“Mayor Cicilline will be a strong advocate for all Rhode Islanders, but he will also be an authentic voice for the millions of gay, lesbian, bisexual and transgender Americans who long for the day when we will be treated equally under law,” said Chuck Wolfe, president and CEO of the Victory Fund. “We are enormously proud of him and grateful to Rhode Island voters.”

Cicilline will join openly gay Reps. Barney Frank of Massachusetts, Tammy Baldwin of Wisconsin and Jared Polis of Colorado, all Democrats.

—  John Wright

Gay Congressman Barney Frank re-elected

Barney Frank

More good news from the Gay & Lesbian Victory Fund. Congressman Barney Frank, D-Mass., has been re-elected despite a strong challenge from Tea Party-backed Republican Sean Bielat.

“Barney Frank is nothing if not a fighter, and we’re very happy he will return to the House and continue to fight for the people of Massachusetts and for all LGBT Americans. Nobody has worked harder or longer in the U.S. Congress for fairness and equality for the LGBT community,” said Chuck Wolfe, president and CEO of the Victory Fund.

Frank has served in the House since 1981 and came out as gay in 1987.

Again, to keep track of how gay candidates are faring across the country, go here.

—  John Wright

Geico announcer loses job over voice mail attacking racist, anti-gay Tea Party members

You’ve probably never seen his face, and you probably don’t know his name. But if you listen to TV much at all, you have probably heard D.C. Douglas’ voice.

Douglas was the actor who provided the voice of the announcer in those ubiquitous Geico insurance commercials. But not any more, thanks to the ire of some Tea Party members.

Upset over the anti-gay and racist remarks made by some FreedomWorks Tea Party members to gay U.S. Rep. Barney Frank and African-American U.S. Rep. John Lewis during the tumultuous debate over health care reform, Douglas decided to give the FreedomWorks folks a call. He ended up leaving a voice mail for them that, uh, expressed his dismay.

—  admin

Baldwin takes lead in Uganda anti-gay genocide

Rep. Tammy Baldwin
Rep. Tammy Baldwin

Rep. Tammy Baldwin’s office sent a press release that said she and Reps. Jared Polis and Barney Frank, along with 90 other members of Congress, sent letters to President Obama and Ugandan President Yoweri Kaguta Museveni. They are voicing their opposition to the Ugandan anti-homosexuality bill.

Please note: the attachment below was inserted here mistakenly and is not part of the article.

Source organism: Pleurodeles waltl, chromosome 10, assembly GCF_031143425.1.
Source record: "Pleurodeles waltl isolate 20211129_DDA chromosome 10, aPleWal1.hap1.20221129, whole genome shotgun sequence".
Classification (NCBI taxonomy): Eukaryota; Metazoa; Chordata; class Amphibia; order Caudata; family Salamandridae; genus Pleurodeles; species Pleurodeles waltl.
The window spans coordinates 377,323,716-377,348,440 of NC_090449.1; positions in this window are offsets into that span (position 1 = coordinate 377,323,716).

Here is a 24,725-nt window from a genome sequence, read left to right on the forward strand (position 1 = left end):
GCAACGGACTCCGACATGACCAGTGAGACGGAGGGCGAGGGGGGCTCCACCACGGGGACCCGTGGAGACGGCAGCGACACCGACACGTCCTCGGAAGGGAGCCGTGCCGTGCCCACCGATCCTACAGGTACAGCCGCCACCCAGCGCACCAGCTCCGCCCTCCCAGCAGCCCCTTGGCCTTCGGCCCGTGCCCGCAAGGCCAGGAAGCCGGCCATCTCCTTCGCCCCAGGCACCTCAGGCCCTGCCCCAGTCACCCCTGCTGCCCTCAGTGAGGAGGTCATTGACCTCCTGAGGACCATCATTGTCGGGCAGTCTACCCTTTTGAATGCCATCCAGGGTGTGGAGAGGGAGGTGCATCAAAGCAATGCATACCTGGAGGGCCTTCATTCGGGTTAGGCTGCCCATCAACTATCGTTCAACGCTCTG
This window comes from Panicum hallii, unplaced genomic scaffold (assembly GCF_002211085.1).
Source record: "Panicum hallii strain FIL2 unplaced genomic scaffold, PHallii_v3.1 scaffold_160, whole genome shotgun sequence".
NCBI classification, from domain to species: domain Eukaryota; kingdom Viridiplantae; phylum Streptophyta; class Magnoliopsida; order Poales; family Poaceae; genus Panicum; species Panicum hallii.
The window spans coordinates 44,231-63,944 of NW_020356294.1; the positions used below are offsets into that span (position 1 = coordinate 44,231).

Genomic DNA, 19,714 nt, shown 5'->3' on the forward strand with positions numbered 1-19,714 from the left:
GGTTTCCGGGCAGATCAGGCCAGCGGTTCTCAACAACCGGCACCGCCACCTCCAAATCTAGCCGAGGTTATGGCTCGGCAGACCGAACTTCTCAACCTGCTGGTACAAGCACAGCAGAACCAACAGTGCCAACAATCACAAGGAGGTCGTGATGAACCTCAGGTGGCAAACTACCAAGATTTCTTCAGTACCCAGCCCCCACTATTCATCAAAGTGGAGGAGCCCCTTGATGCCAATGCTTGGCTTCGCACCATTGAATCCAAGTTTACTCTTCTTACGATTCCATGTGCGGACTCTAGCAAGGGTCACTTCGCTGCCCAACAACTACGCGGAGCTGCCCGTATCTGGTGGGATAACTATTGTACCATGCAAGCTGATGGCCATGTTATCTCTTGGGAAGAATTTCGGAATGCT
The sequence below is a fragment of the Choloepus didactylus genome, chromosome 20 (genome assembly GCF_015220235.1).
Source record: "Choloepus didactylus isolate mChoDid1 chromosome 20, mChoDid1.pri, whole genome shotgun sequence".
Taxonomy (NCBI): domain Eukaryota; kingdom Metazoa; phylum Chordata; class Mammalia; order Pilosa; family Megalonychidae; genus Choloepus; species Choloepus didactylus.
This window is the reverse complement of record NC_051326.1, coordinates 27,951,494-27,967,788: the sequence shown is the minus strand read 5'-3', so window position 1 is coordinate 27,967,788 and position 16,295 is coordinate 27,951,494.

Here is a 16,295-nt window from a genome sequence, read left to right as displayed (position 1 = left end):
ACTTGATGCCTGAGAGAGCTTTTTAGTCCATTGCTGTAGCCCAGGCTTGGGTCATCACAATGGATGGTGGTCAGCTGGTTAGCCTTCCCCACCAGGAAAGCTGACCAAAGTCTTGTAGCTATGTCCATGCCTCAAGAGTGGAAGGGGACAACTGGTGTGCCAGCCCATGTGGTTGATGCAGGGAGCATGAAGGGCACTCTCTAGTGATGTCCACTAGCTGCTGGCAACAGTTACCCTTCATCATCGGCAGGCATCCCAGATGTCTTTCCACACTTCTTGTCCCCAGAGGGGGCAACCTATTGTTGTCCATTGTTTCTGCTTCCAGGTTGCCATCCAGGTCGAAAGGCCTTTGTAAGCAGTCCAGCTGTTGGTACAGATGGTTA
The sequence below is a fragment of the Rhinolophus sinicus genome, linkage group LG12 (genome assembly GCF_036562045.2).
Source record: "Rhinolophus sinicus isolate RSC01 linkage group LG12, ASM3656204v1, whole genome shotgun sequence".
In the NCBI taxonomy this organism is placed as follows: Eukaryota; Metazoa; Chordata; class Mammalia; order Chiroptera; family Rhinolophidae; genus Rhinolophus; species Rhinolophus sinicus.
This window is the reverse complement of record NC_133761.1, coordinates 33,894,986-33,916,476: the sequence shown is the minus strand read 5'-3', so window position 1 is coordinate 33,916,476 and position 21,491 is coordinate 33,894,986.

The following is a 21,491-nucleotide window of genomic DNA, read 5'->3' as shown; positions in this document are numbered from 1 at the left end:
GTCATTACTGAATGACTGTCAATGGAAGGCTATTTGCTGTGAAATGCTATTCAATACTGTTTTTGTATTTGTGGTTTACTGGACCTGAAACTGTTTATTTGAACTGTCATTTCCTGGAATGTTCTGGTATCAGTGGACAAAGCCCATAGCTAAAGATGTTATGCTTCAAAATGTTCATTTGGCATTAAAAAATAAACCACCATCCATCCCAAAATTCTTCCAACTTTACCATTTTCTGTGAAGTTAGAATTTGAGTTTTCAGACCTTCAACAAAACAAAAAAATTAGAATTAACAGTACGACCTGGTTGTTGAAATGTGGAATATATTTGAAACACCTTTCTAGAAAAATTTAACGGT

“The pending Anti-Homosexuality Bill in Uganda is an appalling violation of human rights and it behooves us, as Americans and Members of Congress, to do all we can to prevent its passage. We fervently hope that President Obama will use the full force of his office to oppose this hateful and life-threatening legislation in Uganda and send a clear message to other countries that such discrimination must not be tolerated.  And, we hope that Ugandan President Museveni recognizes that this legislation is morally untenable and politically harmful to his nation,” said Baldwin.

“This is nothing more than the institutionalization of hatred and bigotry and it must be stopped,” said Polis.

In the letter to Museveni, they point out that Uganda “even seeks to establish extra-territorial jurisdiction,” to extradite gays and lesbians living abroad.

They note that similar legislation is under consideration now in Rwanda and they urge Obama to take all necessary steps to stop it including cutting any bilateral assistance, as Sweden has threatened to do should the bill pass.

The letters sent:

—  David Taffet

Texas congressman: Hate crimes act holds soldiers hostage to attack on American morals

Yesterday I made mention of that new LGBT group in East Texas, the Tyler Area Gays. So how fitting it is that today we have some overwhelming evidence that the TAG Project is critically needed. Here’s video of Republican U.S. Congressman Louie Gohmert, who represents Tyler and Longview, arguing on the House floor yesterday against the Matthew Shepard Hate Crimes Act, which is currently attached to a defense spending bill. Among other things, Gohmert states that including the Shepard Act in the defense bill is “holding soldiers hostage to this sociological attack on what used to be the morals of America.” A majority in the House disagreed with Gohmert, voting against removing the Shepard Act from the bill last night. You can watch responses to Gohmert by openly gay Reps. Barney Frank and Tammy Baldwin by going here.

—  John Wright